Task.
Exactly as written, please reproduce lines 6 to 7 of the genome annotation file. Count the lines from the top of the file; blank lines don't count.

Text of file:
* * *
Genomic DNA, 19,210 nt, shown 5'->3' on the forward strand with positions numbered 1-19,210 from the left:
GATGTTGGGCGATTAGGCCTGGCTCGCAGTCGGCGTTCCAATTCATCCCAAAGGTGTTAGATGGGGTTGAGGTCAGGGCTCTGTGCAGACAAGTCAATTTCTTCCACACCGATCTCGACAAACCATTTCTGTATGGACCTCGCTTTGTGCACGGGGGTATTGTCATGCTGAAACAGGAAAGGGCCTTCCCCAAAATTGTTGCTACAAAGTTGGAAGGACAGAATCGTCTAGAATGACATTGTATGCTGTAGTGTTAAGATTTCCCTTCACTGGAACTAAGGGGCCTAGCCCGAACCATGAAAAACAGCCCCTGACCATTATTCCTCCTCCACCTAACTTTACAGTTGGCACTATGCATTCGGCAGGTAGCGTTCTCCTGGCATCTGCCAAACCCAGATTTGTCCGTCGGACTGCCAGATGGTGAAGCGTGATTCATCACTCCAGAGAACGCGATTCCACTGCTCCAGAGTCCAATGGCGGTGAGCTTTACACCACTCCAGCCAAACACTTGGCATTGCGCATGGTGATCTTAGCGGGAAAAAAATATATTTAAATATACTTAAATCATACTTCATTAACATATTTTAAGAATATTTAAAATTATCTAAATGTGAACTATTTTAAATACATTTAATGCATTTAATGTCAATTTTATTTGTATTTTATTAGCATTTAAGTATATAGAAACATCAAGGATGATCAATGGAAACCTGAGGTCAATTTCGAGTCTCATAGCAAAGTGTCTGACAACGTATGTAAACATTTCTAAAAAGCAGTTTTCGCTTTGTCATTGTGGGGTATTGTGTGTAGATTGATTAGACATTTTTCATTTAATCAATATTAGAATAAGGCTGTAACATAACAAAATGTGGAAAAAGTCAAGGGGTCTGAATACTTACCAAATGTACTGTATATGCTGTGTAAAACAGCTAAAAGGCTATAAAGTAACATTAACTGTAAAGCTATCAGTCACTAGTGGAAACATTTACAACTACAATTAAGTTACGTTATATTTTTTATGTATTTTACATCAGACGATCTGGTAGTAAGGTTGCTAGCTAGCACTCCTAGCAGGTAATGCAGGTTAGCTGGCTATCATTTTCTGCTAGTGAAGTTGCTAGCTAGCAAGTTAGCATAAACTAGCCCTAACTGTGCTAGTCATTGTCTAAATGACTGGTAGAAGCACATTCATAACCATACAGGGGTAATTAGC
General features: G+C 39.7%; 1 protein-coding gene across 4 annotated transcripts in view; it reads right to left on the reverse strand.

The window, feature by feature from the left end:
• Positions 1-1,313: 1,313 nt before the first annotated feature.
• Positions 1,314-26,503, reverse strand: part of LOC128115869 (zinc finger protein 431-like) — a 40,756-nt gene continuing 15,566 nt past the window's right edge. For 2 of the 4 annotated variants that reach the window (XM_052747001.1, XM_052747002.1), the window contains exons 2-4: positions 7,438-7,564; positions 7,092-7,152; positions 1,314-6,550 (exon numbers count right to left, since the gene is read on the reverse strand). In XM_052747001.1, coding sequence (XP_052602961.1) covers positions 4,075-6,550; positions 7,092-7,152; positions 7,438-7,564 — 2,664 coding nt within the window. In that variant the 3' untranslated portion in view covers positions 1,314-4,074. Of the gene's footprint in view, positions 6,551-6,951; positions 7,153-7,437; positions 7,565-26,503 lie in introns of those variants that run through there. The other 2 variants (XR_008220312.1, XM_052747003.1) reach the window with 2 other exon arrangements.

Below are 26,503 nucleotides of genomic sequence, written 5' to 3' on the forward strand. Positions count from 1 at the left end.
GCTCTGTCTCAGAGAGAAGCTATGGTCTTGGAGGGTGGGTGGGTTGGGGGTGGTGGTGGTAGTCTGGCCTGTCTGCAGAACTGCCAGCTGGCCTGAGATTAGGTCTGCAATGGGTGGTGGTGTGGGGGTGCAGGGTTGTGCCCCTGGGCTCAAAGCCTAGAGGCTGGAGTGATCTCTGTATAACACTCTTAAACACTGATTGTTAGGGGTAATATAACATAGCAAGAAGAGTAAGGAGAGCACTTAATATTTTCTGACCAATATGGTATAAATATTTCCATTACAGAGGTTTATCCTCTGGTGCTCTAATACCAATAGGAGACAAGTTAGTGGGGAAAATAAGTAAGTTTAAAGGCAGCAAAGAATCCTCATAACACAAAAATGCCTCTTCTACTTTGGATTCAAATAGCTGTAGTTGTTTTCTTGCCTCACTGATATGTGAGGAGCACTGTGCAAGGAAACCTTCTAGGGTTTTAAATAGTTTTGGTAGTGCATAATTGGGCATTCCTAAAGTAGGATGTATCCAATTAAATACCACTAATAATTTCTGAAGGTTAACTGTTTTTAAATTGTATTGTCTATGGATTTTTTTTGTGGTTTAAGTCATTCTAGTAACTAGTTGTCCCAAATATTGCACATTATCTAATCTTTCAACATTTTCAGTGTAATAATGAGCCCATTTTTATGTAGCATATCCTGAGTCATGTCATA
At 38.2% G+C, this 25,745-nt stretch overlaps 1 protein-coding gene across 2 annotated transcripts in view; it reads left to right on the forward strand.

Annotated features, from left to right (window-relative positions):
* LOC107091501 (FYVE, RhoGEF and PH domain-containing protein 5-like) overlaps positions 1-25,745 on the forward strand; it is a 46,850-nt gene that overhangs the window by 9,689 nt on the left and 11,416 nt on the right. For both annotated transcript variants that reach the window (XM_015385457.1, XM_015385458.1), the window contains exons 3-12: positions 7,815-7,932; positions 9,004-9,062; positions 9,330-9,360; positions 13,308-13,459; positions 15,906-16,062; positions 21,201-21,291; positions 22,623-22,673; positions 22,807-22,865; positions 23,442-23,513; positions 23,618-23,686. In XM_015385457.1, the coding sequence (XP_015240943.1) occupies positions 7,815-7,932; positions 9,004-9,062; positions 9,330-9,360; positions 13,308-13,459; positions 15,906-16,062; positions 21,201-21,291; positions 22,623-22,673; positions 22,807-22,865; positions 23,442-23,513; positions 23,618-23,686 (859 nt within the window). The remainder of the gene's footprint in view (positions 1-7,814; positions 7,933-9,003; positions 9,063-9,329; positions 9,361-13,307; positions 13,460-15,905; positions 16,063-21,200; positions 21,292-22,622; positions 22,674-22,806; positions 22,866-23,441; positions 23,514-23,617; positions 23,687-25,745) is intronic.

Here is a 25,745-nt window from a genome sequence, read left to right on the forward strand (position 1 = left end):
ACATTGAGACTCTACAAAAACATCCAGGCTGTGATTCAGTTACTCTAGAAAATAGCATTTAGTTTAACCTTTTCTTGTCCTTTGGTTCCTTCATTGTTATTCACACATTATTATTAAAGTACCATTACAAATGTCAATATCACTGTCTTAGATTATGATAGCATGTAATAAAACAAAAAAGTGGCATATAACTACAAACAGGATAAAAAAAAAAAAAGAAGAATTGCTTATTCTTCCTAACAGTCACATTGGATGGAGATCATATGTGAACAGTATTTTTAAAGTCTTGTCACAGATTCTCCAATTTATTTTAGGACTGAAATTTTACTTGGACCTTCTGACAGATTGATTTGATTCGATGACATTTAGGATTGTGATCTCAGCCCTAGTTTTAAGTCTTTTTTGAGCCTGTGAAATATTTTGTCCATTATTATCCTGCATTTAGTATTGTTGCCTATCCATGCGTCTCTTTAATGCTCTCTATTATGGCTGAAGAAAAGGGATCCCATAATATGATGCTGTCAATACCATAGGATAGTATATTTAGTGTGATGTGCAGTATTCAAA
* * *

• Positions 1,314-26,503, reverse strand: part of LOC128115869 (zinc finger protein 431-like) — a 40,756-nt gene continuing 15,566 nt past the window's right edge. For 2 of the 4 annotated variants that reach the window (XM_052747001.1, XM_052747002.1), the window contains exons 2-4: positions 7,438-7,564; positions 7,092-7,152; positions 1,314-6,550 (exon numbers count right to left, since the gene is read on the reverse strand). In XM_052747001.1, coding sequence (XP_052602961.1) covers positions 4,075-6,550; positions 7,092-7,152; positions 7,438-7,564 — 2,664 coding nt within the window. In that variant the 3' untranslated portion in view covers positions 1,314-4,074. Of the gene's footprint in view, positions 6,551-6,951; positions 7,153-7,437; positions 7,565-26,503 lie in introns of those variants that run through there. The other 2 variants (XR_008220312.1, XM_052747003.1) reach the window with 2 other exon arrangements.

Below are 26,503 nucleotides of genomic sequence, written 5' to 3' on the forward strand. Positions count from 1 at the left end.